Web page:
The studio optioned the book just recently, so it will be a while before plans firm up, but naming the high-profile Washington to the project is a major step.
Stephen King’s horror classic IT is getting closer to its release date, one of them, that is.
The 1986 story that made a generation terrified of clowns is being made into a 2-part movie.
Part one follows a group of teenagers, members of the Losers’ Club, who live in a small town in Maine and fight against an ancient and shape-shifting evil that terrorizes the town every 27 years. Part one of the film version follows those kids. It releases on September 8, 2017.
Part two will follow those same terrorized teens as adults, as they once again stand guard against the recurring evil of It. Filming is about to begin, a surprise to the film fan site BloodyDisgusting , which thought the studio would wait to see how well part one does, “We figured cameras wouldn’t start rolling unless/until box office numbers came in, but it seems we were quite wrong about that … filming will begin March 17, 2017 on the second film, under the secret title Accordion.”
Andrés Muschietti (Mama) is directing and Swedish actor Bill Skarsgård plays the evil clown Pennywise. One of the producers is Seth Grahame-Smith, known for launching the mashup craze with his books Pride and Prejudice and Zombiesand Abraham Lincoln, Vampire Hunter.
Entertainment Weekly posted a creepy picture of Pennywise, calling the character a “bloodthirsty jokester — just one incarnation of a shape-shifting evil that feeds on fear, misery, and the occasional child.”
A mass market tie-in edition, It (MTI): A Novel, Stephen King (Pocket/S&S), comes out on July 25, 2017. Cover art has yet to be released.
The film Arrival was nominated for eight Oscar awards but nabbed just one, for Sound Editing. However, clips from the film, shown during the Academy Awards show, served to prime audiences for the film’s On Demand debut on Saturday.
In turn, the the collection that included the short story it is based on, Stories Of Your Life And Othersby Ted Chiang (originally published in 2002 by Macmillan/Tor; re-released by PRH/Vintage in 2016; Tantor Audio; OverDrive Sample) is moving up Amazon’s sales ranking again. Demand is also strong in libraries we checked, with most systems topping 4:1 ratios.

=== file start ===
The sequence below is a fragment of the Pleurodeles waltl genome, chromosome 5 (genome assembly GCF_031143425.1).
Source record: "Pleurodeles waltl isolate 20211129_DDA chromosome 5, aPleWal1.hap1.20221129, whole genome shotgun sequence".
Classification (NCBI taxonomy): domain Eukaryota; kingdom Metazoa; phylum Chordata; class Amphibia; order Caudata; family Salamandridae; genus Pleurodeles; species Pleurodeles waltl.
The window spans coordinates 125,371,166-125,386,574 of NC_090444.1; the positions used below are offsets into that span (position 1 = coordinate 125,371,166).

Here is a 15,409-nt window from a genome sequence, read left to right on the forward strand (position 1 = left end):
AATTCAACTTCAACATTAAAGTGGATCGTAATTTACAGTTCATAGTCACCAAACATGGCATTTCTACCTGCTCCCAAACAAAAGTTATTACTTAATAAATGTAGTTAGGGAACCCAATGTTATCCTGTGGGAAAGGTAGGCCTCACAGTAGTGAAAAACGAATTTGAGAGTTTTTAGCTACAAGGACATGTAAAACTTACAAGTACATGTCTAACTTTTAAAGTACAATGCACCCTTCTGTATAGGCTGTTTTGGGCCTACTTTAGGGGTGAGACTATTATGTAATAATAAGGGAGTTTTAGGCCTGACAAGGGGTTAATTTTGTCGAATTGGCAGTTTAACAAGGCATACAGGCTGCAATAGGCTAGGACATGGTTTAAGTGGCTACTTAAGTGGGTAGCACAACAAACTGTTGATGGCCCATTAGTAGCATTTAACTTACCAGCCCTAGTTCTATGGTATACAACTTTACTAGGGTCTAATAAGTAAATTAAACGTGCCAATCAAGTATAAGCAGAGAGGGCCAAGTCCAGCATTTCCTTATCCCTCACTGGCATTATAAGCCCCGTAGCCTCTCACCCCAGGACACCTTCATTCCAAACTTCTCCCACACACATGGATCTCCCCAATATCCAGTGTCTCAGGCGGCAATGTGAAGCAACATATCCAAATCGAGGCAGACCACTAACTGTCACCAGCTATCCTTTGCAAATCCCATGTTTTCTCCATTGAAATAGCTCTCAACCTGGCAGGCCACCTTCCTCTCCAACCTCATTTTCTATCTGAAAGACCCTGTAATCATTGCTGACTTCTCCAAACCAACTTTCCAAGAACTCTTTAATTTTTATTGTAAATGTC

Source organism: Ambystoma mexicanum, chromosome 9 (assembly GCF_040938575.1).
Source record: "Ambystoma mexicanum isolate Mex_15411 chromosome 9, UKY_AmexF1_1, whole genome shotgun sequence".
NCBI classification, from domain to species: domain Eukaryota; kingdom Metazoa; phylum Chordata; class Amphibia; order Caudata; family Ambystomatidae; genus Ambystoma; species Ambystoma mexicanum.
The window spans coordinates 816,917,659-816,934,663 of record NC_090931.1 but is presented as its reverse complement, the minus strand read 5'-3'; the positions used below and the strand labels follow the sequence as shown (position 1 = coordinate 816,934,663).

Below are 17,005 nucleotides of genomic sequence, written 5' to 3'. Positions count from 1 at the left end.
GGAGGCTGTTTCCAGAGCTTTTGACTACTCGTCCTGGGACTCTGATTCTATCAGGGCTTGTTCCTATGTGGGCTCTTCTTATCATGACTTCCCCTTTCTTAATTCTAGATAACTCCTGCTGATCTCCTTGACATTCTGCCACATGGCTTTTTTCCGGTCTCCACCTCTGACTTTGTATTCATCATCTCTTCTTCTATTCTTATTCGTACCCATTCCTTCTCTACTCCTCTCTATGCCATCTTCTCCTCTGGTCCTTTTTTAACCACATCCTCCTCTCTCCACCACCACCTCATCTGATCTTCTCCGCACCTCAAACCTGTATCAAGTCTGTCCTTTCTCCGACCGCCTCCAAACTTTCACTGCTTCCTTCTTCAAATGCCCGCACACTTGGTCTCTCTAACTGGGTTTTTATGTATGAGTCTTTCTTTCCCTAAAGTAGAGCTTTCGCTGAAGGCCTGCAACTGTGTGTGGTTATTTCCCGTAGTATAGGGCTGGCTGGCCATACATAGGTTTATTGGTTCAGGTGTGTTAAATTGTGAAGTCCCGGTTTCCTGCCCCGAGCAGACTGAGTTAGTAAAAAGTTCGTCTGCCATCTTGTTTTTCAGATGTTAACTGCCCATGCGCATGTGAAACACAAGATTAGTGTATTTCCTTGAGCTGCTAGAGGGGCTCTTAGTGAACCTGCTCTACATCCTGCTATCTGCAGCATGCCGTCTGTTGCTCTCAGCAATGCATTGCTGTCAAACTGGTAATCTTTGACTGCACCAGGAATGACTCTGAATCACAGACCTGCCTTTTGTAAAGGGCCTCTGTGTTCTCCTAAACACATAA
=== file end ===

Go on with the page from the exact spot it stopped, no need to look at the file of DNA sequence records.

This marks a second wave of interest in the collection, after the film’s release in November, when the paperback appeared on the NYT Best Seller List for several weeks.
The formerly under-the-radar Science Fiction writer has since received a even more attention. Wired picked the collection last month for their book club, saying the lead story is so moving that it made participating staff members cry in public.
Each episode will be based on one of the novels which The Atlantic has called “short, remarkably compressed … (most take place in just 24 hours or so).” The 2014 roundup review begins with a summary that Hollywood could lift, “Imagine a family like the Downton Abbey clan gone bad.”
The novels chronicle the horribly abusive life of aristocrat Patrick Melrose, a drug addict who endured a tortuous childhood. The Atlantic says they are “both harrowing and … hilarious … St. Aubyn has a cut-glass prose style, a gift for unexpected metaphor, and a skewering eye.”
“Although reviewers liken Edward St. Aubyn to Evelyn Waugh and Oscar Wilde,” writes The New Yorker‘s esteemed critic James Woods, “he is a colder, more savage writer than either … his fiction reads like a shriek of filial hatred; most of the posh English who people his novels are virulently repellent … [the books have] an aristocratic atmosphere of tart horror, the hideousness of the material contained by a powerfully aphoristic, lucid prose style.”